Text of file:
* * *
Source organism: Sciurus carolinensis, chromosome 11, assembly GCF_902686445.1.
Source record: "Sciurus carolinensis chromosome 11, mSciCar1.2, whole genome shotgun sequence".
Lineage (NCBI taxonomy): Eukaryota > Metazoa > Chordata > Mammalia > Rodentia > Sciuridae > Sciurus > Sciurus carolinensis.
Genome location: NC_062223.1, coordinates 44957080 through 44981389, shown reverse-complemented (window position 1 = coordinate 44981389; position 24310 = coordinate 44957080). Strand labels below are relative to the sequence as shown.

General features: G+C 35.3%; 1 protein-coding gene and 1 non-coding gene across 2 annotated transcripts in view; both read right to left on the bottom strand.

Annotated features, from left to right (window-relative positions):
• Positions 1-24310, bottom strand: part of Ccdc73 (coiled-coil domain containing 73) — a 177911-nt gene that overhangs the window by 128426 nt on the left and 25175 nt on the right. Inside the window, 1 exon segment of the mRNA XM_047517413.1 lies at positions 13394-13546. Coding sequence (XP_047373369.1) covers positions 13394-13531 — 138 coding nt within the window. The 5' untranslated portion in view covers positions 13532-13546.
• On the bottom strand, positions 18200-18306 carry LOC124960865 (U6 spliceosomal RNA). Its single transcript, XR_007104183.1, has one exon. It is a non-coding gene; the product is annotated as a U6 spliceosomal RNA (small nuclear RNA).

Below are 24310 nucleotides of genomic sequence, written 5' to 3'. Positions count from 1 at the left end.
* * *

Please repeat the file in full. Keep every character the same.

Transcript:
Source organism: Sciurus carolinensis, chromosome 11, assembly GCF_902686445.1.
Source record: "Sciurus carolinensis chromosome 11, mSciCar1.2, whole genome shotgun sequence".
Lineage (NCBI taxonomy): Eukaryota > Metazoa > Chordata > Mammalia > Rodentia > Sciuridae > Sciurus > Sciurus carolinensis.
Genome location: NC_062223.1, coordinates 44957080 through 44981389, shown reverse-complemented (window position 1 = coordinate 44981389; position 24310 = coordinate 44957080). Strand labels below are relative to the sequence as shown.

General features: G+C 35.3%; 1 protein-coding gene and 1 non-coding gene across 2 annotated transcripts in view; both read right to left on the bottom strand.

Annotated features, from left to right (window-relative positions):
• Positions 1-24310, bottom strand: part of Ccdc73 (coiled-coil domain containing 73) — a 177911-nt gene that overhangs the window by 128426 nt on the left and 25175 nt on the right. Inside the window, 1 exon segment of the mRNA XM_047517413.1 lies at positions 13394-13546. Coding sequence (XP_047373369.1) covers positions 13394-13531 — 138 coding nt within the window. The 5' untranslated portion in view covers positions 13532-13546.
• On the bottom strand, positions 18200-18306 carry LOC124960865 (U6 spliceosomal RNA). Its single transcript, XR_007104183.1, has one exon. It is a non-coding gene; the product is annotated as a U6 spliceosomal RNA (small nuclear RNA).

Below are 24310 nucleotides of genomic sequence, written 5' to 3'. Positions count from 1 at the left end.